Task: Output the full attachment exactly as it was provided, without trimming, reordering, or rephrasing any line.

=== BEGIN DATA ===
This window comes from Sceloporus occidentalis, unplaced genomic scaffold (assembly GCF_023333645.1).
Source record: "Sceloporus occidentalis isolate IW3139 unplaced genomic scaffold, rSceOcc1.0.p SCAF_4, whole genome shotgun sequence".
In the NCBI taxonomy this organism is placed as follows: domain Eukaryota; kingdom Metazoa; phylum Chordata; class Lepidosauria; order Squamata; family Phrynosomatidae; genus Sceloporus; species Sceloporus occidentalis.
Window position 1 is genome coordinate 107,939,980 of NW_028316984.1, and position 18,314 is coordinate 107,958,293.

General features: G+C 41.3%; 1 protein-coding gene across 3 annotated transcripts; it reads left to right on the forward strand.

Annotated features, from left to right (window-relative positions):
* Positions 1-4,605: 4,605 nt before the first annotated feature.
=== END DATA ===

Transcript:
This window comes from Sceloporus occidentalis, unplaced genomic scaffold (assembly GCF_023333645.1).
Source record: "Sceloporus occidentalis isolate IW3139 unplaced genomic scaffold, rSceOcc1.0.p SCAF_4, whole genome shotgun sequence".
In the NCBI taxonomy this organism is placed as follows: domain Eukaryota; kingdom Metazoa; phylum Chordata; class Lepidosauria; order Squamata; family Phrynosomatidae; genus Sceloporus; species Sceloporus occidentalis.
Window position 1 is genome coordinate 107,939,980 of NW_028316984.1, and position 18,314 is coordinate 107,958,293.

General features: G+C 41.3%; 1 protein-coding gene across 3 annotated transcripts; it reads left to right on the forward strand.

Annotated features, from left to right (window-relative positions):
* Positions 1-4,605: 4,605 nt before the first annotated feature.